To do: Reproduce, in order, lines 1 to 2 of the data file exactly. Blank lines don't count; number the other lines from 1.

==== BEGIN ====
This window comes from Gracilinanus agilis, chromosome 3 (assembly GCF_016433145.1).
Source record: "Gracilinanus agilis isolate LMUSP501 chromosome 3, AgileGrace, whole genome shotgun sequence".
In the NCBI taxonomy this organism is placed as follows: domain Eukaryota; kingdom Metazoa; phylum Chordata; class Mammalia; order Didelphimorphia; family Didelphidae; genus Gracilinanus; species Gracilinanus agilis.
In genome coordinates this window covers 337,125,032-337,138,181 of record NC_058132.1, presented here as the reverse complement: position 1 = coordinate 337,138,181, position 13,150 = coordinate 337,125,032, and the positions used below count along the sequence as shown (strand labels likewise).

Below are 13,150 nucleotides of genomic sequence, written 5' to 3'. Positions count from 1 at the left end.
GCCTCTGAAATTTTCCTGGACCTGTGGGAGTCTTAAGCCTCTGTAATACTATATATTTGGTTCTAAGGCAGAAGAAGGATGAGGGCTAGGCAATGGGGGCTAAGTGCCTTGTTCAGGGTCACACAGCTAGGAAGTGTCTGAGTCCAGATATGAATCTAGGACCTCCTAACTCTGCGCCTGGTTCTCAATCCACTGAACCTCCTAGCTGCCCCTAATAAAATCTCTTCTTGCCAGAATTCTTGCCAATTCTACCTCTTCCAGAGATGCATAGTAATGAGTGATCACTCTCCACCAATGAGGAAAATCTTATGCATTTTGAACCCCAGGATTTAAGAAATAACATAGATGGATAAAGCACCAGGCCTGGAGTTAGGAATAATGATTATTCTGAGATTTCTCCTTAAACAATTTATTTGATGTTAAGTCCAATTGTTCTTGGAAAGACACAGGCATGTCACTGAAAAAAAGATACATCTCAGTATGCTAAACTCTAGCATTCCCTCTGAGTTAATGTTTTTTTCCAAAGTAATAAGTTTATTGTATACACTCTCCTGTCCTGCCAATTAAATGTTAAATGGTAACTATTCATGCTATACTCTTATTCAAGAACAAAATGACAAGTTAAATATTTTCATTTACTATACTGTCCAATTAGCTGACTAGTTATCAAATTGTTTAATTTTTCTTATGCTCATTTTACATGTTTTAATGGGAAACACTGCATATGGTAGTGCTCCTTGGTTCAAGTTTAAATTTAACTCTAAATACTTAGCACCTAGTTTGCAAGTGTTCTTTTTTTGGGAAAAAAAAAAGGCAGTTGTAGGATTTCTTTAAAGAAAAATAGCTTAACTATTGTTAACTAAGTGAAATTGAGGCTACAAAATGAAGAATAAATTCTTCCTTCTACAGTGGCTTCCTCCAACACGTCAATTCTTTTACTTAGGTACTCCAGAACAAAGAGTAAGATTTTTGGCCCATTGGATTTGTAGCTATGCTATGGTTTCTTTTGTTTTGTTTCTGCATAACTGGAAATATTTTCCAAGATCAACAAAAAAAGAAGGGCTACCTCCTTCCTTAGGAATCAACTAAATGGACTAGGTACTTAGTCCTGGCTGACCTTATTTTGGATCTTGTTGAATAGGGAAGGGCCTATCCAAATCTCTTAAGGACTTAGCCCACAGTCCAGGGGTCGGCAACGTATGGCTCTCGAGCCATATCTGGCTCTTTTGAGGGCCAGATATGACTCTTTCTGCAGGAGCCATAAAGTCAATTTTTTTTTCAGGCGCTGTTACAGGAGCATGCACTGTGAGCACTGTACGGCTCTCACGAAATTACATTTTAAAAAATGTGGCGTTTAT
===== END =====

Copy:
This window comes from Gracilinanus agilis, chromosome 3 (assembly GCF_016433145.1).
Source record: "Gracilinanus agilis isolate LMUSP501 chromosome 3, AgileGrace, whole genome shotgun sequence".